in which the railways are maintaining
rates," averted John T. Shayne,
treasurer of the Associate American
exhibitors, just before th' ' ose of the
meeting of exhibitors in terminal
station last n'srht
During the discus: on o ' e attend
ance at the fair, William , .dgewell
of New York, the missionary, obtained
recognition from the president. Then
be launched without warning into a
heated denunciation of the exposition
officials who had thrown open the
gates on Sunday.- The onslaught was
so unexpected that the meeting re
mained quiet until the speaker had
and talked on Sunday cloairfg until itt?
was decided that the association
should In the near future make a for
mal request of the exposition ofllcials
to close the gates on Sunday.
After adjournment Mr. Shayne said:
"The exposition will get about a mil
lion people here on Sundays during the
exposition period, providing as large
crowds come each Sunday as in the
past I doubt if the attendance will
be as large next Sunday as it
was last. The open Sunday plan
has not been a success, and we
believe in abandoning an unsuc
cessful departure when it has proved
unsuccessful Now I believe at least
15,000,000 persons are staying away
from the fair because the gates are
open every day in the week. The
Associated American exhibitors will
not consider the moral gr. ads. We
are all business men and v ant the
exposition run in a L-u-iuess way
which will do the most for the fair."
Other members expressed themselves
in much the same way, and before the
informal meeting, which was held
after the regular meeting adjourned,
it .was understood that the matter
would bo brought up at the next meet
ing. liy a vote of 54 to 6 the national
commission adopted the following
Resolved, By the World's Columbian com
mission that the rullns now beitiK enforced by
the World's Columbian exposition lor the pur-
pone of optmlm; the sates ot toe exposition on
Sunday has not been approved by ti.ls com
mission and U in violation ot the rule jointly
adopted and promulgated by said exposition
and said commission, aud Is boinx enforced
without the asAont or authority of the World's
The resolution waa adopted after a
debate in which nearly every member
of the commission took part. The six
who voted against it were: J. U.
Smith of Colorado. J. Fibock of Iowa,
T. 11. ltullene of Missouri, V. 1).
Urotsner of Virginia, Lafayette Funk
of Illinois and Hewitt Smith of 1111
THE VIKINO SHIP ARRIVES,
Given Grand Welcome by Ihtesgo and
Chicago, July 11 A fleet with gay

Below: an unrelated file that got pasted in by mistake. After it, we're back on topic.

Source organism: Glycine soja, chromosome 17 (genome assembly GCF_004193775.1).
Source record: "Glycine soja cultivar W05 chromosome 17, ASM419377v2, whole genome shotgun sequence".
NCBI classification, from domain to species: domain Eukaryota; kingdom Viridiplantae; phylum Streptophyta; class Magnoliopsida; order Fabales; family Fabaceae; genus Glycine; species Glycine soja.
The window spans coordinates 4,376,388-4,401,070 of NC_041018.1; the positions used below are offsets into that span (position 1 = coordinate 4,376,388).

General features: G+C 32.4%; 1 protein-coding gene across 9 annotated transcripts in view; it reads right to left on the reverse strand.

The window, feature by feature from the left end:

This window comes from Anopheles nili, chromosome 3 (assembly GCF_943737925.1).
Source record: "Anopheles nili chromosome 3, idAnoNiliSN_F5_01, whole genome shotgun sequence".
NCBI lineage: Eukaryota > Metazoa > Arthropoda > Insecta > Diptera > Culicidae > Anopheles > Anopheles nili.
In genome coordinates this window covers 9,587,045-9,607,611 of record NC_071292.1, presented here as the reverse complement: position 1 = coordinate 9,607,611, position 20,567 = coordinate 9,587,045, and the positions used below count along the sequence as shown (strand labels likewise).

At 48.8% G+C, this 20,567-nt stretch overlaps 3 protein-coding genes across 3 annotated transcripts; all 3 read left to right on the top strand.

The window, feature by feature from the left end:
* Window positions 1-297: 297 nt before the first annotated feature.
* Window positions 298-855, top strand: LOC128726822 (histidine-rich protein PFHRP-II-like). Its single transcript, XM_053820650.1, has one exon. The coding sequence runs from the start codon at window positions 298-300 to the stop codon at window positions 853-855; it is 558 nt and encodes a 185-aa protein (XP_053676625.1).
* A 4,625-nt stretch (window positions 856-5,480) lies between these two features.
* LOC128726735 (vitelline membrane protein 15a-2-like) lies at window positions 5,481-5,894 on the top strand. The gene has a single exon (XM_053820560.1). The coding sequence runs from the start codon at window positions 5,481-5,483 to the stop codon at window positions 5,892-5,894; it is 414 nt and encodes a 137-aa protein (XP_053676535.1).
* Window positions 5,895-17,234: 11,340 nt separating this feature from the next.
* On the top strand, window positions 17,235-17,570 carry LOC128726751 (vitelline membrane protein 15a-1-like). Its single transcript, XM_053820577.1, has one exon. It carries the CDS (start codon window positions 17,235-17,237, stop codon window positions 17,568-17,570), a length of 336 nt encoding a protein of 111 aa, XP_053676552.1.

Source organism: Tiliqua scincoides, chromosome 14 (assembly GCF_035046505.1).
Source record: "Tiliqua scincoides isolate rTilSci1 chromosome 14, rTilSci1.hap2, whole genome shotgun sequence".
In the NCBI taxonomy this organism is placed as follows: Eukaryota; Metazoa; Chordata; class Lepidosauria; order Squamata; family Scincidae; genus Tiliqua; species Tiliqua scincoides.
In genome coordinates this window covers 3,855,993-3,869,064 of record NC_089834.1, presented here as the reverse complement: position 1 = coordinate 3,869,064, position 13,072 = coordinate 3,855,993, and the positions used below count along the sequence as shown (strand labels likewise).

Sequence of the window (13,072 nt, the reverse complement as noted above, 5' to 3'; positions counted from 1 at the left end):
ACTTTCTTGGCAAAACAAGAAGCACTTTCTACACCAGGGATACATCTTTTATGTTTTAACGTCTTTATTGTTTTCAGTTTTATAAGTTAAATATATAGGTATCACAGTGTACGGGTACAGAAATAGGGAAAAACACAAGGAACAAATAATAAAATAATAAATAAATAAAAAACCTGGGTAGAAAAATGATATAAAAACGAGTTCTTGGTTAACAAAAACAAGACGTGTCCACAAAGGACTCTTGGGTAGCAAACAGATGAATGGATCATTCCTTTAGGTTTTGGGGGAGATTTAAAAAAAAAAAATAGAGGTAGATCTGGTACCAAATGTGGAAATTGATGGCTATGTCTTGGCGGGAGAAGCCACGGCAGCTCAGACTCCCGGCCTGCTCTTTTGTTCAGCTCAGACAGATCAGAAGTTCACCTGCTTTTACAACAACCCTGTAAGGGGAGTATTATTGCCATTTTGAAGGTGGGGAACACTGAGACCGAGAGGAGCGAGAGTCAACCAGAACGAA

banners flying steamed out of Chicago
harbor this morning to meet and wel
come the Vikiug ship and her crew
aud escort It and them to the harbor
at the world fair. In the ftVrt were
the United State vessels Michigan
and Itlake, the pleasure strainer City
of Puluth, carrying Mayor Harrison,
leading fair oftklata and the city coun
cil and leading Scandinavian and
about fifty ateatu yacht and pleasure
crafts ot various varieties. Th fleet
Milled to a pinl ft tew mtlea oit Evan
atone where they sighted the Viking
ship end Andrew Johnson, A salute
ot twenty-one m waa fired and the
flvet huve t and, forming a line on
each side et the lilt's veaavl, aUrted
for Ja:kaoa "irk.
Wha the fleet arrived off Van
llurvn street pier. Mayor tiamnan4
the eouaell eoiumiUe borded the lit
tle Viking aad Mrr tUrrin gave
Captain AederstMt and hie erew the
frvvdiit of the eity la halt en hour
the Journey to the fair was rm4
aud the Vising Manned with fatsuiea
skimmed thrush lb water at great
At the wotld'n fair hatWr hundreds
o ttttt te lrw Uunckeaaad pUaure
btHtta rauie out to wvIvm th ship,
Uuitus Utotsicd, hiti Wow and
the thotMisid of si(thta,vr h h4
g athervd aUg the hra ehw4 tf
OtotKtf. lM"Vl tfcl is ttd
2ta1.aJr s5. " am .
fc-ja !- i , t.J-. L....-L. laT
; JULY 13, 1893.
a number ot world's fair officials took
the captain and the crew oft the Vik
ing ship and welcomed them to the
fair. Ihls was followed by a recep
tion in the Administration building.
THE DEATH LIST GROWING.
A Mlctilfe-an CaplUIUt MlMlng and One of
1 the Injured firemen Dead.
Chicago, July 13.Another name
will probably be added to the list of
seventeen dead, whose bodies are
charred beyond recognition in the
ruins of the cold storage warehouse.
Robert Blenhuber, a Marquette, Mich.,
capitalist, has not been heard of since
Monday. Mr. Tergett of Crawford,
I1L, with whom Mr. litenhuber was
stopping, believes that he was killed.
Louis J. Frank, a pipeman, who
jumped from the tower, died this
morning at Emergency hospital in the
The search of the ruins of , the
burned building still continues, with
very poor success, owing to the con
fusion caused by the net work of iron
and rods. A large mass of refrigerator
meat was uncovered this morning and
paused the report to go around that
eleven more bodies had been found.
The chief of the ambulance corps at
f the ruins said he believed many more
oodles would yet be found in the
idebris and that the loss of life. would
jroy .greater than at first supposed.
THE. WOMEN TAKE A-sHAND.
Drives of Leavenworth Coat Mine Strikers
Appeal to Workmen,
Leavenworth, Kan., July . 13.
about 100 wives of striking miners
turrounded the Home mine at 0 o'clock
this morning and used all their
persuave powers to prevent the men
from going to work. A large number
miners remained in tne
background ready to act in case of
trouble. No violence was offered and